by Cori Hilsgen
The second annual Juvenile Diabetic Research Foundation event will take place from 4-8 p.m. Saturday, Dec. 2 at the Bad Habit Brewery in downtown St. Joseph.
St. Joseph City Council member Matt Killam will host the event, which is sponsored by the Bad Habit Brewing Co., Sliced, Scherer Trucking and the St. Joseph Lions Club.
The event will include a 4:30 p.m. meat raffle with products from the St. Joseph Meat Market. Pizza from Sliced will be served starting at 5 p.m, and a silent auction will also take place.
Last year’s event raised $1,200. The funds raised go toward cure and treatment research, outreach resources and awareness for juvenile diabetes.
“This event is very important to me,” Killam said. “I have been a diabetic for 24 years and understand how hard it can be for a child with diabetes.”
He said it has been a long road of being diabetic, but several advancements, including an insulin pump, have helped control his disease.
“I think one of the hardest things of being diabetic is having good control,” Killam said. “There are several factors that can change your blood sugar and it’s hard at times to keep good control. It’s also hard at times when people with limited knowledge of the disease make incorrect statements or claims to you about what you are eating or what magical item you can take to cure the disease.”
According to the Juvenile Diabetes Research Foundation, diabetes is described as a disease in which the body has trouble regulating its blood glucose (blood sugar) levels. Two major types of diabetes are type 1 and type 2. Type 1 diabetes is an autoimmune disease in which a person’s pancreas stops producing insulin, a hormone that enables people to get energy from food. Type 2 diabetes is a metabolic disorder in which a person’s body still produces insulin but is not able to use it effectively.
Type 1 diabetes is an autoimmune disease that strikes both children and adults suddenly. It has nothing to do with diet or lifestyle. There is nothing you can do to prevent it. And, at present, there is no cure.
In Type 1 diabetes, a process our bodies do naturally and automatically now requires daily attention and manual intervention. With Type 1 diabetes, a person must constantly monitor his or her blood-sugar level, inject or infuse insulin through a pump and carefully balance these insulin doses with proper eating and activity throughout the day and night.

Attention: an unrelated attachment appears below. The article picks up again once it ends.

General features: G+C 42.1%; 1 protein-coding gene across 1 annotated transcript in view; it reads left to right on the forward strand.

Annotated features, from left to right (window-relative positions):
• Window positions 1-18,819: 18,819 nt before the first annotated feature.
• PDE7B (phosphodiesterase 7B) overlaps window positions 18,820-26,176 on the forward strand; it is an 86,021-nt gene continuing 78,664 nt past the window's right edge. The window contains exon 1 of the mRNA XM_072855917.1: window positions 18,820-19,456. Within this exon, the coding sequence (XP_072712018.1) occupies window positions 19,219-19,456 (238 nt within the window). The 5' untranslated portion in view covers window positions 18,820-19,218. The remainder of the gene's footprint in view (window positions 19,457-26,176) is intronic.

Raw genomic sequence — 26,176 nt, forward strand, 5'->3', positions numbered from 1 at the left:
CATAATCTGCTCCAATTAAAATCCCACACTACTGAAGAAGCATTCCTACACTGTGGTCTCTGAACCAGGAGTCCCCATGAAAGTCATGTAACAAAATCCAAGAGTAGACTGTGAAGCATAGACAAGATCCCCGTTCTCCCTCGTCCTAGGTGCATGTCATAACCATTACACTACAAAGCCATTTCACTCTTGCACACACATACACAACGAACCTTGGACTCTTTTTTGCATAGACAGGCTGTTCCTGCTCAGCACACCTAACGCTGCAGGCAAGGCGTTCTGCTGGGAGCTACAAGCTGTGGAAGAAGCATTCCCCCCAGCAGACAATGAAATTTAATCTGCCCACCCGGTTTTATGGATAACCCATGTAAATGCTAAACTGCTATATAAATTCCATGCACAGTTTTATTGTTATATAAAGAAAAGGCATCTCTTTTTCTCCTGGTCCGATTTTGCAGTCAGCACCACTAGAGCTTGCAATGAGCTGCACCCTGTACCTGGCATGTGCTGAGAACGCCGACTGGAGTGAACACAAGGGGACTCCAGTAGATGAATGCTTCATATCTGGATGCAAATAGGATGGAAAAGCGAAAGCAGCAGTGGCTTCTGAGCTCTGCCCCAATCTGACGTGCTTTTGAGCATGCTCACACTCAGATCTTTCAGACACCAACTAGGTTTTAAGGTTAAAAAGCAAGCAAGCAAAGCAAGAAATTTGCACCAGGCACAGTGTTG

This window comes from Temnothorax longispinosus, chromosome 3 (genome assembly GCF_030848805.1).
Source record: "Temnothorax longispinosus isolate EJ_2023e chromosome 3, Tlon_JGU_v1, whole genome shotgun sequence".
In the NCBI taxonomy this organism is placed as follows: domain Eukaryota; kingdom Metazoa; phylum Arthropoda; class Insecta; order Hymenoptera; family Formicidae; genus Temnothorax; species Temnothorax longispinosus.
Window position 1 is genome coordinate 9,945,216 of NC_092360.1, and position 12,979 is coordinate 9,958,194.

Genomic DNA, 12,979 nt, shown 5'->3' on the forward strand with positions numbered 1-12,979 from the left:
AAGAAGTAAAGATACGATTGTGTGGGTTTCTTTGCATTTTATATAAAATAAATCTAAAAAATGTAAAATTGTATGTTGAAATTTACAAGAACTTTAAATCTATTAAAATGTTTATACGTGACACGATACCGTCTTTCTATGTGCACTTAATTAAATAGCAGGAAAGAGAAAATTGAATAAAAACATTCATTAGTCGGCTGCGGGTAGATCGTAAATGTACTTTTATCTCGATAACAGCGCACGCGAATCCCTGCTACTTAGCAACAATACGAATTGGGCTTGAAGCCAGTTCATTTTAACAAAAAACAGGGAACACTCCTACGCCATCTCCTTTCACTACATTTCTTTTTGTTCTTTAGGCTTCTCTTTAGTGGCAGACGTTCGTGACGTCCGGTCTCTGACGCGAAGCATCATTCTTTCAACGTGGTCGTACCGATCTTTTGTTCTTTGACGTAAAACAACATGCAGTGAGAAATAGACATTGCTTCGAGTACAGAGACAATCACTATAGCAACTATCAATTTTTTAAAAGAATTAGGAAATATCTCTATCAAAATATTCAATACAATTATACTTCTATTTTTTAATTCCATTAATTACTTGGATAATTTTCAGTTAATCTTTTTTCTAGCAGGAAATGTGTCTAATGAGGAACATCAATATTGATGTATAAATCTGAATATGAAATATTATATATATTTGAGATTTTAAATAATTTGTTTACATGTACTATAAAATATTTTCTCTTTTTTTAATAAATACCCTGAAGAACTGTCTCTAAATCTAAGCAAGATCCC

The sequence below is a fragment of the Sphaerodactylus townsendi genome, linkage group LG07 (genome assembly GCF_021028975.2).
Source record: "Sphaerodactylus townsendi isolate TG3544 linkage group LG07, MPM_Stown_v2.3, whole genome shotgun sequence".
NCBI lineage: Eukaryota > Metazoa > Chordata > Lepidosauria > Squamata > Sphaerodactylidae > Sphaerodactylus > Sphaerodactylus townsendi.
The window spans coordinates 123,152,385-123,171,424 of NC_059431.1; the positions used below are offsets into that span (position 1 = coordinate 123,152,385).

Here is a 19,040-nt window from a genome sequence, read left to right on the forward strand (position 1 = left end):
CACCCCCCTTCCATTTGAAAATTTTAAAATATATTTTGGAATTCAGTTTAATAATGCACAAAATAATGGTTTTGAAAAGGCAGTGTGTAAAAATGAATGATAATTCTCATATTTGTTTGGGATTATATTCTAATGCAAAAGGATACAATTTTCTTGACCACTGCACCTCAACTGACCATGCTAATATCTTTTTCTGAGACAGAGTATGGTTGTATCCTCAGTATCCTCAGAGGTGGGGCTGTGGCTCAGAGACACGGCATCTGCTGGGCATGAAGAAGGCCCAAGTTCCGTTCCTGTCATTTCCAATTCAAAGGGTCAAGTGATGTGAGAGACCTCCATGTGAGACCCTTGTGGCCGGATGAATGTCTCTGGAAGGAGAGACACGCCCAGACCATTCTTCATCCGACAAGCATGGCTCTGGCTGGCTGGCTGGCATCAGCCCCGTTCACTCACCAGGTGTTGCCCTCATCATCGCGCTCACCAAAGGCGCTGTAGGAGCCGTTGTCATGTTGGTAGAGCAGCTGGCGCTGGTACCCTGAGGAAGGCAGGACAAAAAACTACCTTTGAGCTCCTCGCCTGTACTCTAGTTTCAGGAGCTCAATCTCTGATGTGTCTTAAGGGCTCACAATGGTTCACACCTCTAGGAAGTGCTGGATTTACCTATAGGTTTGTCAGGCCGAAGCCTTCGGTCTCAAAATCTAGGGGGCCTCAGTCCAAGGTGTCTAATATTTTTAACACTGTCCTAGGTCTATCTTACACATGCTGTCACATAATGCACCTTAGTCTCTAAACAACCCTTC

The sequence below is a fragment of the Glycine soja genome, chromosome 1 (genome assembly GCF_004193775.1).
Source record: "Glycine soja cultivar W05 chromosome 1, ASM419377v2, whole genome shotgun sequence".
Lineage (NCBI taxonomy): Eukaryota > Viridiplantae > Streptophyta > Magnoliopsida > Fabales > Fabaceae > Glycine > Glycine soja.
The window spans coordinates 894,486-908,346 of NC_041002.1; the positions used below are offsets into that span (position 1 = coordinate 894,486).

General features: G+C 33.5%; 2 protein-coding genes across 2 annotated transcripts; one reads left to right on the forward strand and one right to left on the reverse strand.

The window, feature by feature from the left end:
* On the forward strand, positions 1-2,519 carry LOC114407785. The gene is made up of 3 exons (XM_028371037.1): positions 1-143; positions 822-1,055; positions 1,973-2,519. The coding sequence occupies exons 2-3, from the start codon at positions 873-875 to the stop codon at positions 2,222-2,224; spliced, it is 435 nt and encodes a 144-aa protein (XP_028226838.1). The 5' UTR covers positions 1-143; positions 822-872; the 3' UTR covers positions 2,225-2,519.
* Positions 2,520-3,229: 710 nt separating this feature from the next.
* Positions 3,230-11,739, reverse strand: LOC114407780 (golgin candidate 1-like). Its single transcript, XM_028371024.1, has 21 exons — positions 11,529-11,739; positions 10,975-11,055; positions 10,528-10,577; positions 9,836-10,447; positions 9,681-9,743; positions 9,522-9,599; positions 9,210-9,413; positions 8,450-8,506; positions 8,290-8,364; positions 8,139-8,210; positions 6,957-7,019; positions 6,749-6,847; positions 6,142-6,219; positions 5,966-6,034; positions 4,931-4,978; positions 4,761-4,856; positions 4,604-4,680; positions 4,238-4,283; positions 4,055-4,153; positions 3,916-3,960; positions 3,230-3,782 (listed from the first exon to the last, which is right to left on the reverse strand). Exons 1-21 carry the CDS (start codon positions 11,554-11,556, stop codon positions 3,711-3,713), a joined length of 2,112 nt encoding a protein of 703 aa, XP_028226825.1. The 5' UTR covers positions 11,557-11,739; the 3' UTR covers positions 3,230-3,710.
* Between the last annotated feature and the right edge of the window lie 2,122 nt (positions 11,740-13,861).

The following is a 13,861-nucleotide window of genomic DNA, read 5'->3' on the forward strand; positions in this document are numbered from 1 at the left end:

Insulin is not a cure for diabetes. Even with closely watched disease management, much of the diabetic’s day can be spent with either high or low blood-sugar levels. These fluctuations put people with Type 1 diabetes at risk for life-threatening hypoglycemic and hyperglycemic episodes, as well as long-term complications such as kidney failure, heart attack, stroke, blindness and amputation.
Some warning signs of Type 1 diabetes include drowsiness or lethargy, extreme thirst, frequent urination, fruity odor on the breath, increased appetite, heavy or labored breathing, sudden weight loss, sudden vision changes, sugar in the urine and stupor or unconsciousness.
An equal number of children and adults are diagnosed every day with type 1 diabetes – about 110 people per day. Almost 85 percent of people living with the disease are over age 18.
According to the Centers for Disease Control and Prevention National Diabetes Statistics Report, 30.3 million people have diabetes and 84.1 million adults aged 18 years or older, and 23.1 million adults aged 65 or older have pre-diabetes.
The Juvenile Diabetes Research Foundation is a leading global organization focused on type 1 diabetes research. The foundation’s mission is to discover, develop and deliver advances that cure, better treat and prevent type 1 diabetes.
For additional information, visit the jdrf.org website.
Author: Cori Hilsgen
Hilsgen is a contributing reporter for the Newsleaders. The central Minnesota native is a wife, mother and grandmother. She has a Bachelor’s degree in Organizational Management and Communication from Concordia University – St. Paul, MN and enjoys learning about and sharing other people’s stories through the pages of the Newsleaders.